The lunchtime rush at Mainstreet Coffee and Wine Bar came all at once, and the three women behind the counter were moving fast.
They ladled soup, rolled wraps and poured icy drinks as customers streamed in from the humming main street outside, an unusually warm November day shining through the front window.
The coffee shop and wine bar is one of dozens of businesses that make their homes along and around downtown Lakeville's historic Holyoke Avenue. Over the past year, a combination of aging pavement, empty storefronts and growth in other parts of the city has pushed city officials and local business owners to dream up a new look for the downtown corridor — an effort to draw customers and new businesses into downtown.
"We have a small, historic downtown. And I think that is what makes it somewhat unique, especially in a suburban community like Lakeville," said David Olson, the city's community and economic development director. "We want to retain some of that historic element, but obviously we need to keep up with the infrastructure too."
What's been dubbed the Holyoke Avenue Streetscape Project started out as routine road work through downtown, said Public Works Director Chris Petree. After consulting with business owners over the past year, it's expanded into "a complete streetscape project," he said.
Though the project is still in its early stages, preliminary designs include aesthetic changes — planters, bike racks, benches — in addition to sidewalk replacement.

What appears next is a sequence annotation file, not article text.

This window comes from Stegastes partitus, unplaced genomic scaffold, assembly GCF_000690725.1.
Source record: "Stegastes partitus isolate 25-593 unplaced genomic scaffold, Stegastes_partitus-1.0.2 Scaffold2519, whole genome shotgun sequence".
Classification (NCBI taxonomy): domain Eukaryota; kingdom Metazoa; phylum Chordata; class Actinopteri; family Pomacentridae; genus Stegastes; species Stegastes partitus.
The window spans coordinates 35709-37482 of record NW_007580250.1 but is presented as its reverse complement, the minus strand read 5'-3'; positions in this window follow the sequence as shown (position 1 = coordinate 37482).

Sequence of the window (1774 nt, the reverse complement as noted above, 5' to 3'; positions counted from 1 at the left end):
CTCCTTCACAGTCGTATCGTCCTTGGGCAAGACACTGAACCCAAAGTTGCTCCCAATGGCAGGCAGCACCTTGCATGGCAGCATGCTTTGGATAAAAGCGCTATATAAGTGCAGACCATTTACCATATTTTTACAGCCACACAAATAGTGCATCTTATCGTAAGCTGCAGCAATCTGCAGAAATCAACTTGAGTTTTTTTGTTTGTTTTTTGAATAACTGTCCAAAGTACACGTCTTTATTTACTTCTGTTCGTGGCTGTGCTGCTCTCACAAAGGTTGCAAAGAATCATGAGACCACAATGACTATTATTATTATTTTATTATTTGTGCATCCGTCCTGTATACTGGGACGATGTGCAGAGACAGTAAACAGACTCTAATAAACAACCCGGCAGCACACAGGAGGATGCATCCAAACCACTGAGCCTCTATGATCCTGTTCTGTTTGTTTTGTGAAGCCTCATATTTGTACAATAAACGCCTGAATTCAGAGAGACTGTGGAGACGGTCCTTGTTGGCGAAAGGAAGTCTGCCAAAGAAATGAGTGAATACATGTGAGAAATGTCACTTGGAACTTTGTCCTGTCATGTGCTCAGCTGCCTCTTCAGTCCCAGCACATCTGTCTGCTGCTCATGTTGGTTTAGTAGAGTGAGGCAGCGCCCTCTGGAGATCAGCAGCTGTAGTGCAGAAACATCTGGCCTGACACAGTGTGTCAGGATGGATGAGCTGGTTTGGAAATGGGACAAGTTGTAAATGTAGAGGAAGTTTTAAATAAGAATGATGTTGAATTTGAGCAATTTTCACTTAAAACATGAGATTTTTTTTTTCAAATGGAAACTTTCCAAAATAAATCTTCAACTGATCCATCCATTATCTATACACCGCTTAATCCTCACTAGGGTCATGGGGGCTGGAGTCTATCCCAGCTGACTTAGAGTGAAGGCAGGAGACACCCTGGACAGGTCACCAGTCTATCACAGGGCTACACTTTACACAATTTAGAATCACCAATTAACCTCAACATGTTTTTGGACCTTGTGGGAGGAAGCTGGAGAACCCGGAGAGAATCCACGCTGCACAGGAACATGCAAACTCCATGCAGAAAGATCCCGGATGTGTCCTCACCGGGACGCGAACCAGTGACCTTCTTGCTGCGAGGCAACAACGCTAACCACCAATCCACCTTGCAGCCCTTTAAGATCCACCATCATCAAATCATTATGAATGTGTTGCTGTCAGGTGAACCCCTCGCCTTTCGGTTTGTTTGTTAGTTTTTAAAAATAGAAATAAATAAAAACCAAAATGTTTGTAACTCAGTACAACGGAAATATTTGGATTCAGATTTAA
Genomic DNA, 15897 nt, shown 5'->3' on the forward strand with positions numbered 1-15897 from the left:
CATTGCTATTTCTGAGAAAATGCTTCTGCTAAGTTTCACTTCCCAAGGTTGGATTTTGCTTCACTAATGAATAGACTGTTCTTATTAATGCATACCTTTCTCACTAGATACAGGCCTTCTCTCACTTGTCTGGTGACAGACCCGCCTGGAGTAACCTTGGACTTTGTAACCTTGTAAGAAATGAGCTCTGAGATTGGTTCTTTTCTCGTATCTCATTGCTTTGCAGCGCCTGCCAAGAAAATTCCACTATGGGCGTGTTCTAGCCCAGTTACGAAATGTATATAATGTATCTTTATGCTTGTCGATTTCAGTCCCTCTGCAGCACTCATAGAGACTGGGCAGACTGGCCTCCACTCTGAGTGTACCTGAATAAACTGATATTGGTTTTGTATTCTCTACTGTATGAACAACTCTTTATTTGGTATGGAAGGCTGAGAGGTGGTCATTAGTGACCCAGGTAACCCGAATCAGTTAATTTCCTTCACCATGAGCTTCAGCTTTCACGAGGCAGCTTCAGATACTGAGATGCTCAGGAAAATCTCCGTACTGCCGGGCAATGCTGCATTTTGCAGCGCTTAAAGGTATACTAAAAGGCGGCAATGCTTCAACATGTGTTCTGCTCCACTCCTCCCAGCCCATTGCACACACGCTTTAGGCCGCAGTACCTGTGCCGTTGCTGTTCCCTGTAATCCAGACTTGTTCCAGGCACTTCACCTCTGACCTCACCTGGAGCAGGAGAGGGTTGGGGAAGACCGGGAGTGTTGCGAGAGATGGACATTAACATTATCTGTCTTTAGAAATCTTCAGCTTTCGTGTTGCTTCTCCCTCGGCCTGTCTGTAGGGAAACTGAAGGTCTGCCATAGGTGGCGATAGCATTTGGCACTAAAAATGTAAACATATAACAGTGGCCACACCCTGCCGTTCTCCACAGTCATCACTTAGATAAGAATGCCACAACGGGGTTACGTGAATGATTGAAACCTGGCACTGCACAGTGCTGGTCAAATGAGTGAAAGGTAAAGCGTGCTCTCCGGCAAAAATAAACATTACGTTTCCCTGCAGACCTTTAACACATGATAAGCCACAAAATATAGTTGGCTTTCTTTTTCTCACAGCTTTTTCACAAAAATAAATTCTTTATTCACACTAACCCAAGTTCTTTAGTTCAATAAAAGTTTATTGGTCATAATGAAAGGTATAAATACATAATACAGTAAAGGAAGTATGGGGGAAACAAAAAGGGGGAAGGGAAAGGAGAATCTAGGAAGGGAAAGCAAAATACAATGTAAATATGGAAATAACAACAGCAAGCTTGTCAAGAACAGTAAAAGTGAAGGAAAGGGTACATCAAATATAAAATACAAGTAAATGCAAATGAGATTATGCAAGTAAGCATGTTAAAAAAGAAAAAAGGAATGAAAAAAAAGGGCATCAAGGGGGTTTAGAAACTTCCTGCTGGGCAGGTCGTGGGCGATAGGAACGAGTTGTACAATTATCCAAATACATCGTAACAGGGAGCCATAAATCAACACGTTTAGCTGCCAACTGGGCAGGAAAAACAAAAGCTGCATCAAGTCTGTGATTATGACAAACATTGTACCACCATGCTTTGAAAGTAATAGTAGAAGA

There are also plans for signs in and around downtown that would direct visitors there. There's been a lot of residential development in Lakeville in recent years, and local businesses want to draw those new residents, said Anne Kutzler, director of the Downtown Lakeville Business Association.
"We are fortunate to have a historic Mainstreet," Kutzler said. "And with a concerted effort to work together as a community, we can really enhance the natural charm of downtown Lakeville." She added: "We have some great new businesses downtown."
Two new brewpubs recently filled yearslong vacancies in an old hardware store and a VFW Post, and a grocery store that became a hockey training center will soon reopen as a curling club.
Still, other empty storefronts — such as the old Ben Franklin store that closed its doors earlier this year — remain a blight on the short stretch of road that passes through downtown.
Olson said downtown business turnover isn't unique to Lakeville. He sees the vacant spots as opportunities for more redevelopment.
The downtown business association conducted surveys to get a sense of what business owners want, Kutzler said. In general, she said business owners expressed support for low-cost updates. Business owners will face assessments for the project.
City officials plan to solicit construction bids in April for the entire streetscape project, with a goal of starting construction in July, after the annual Pan-O-Prog summer festival — short for Panorama of Progress.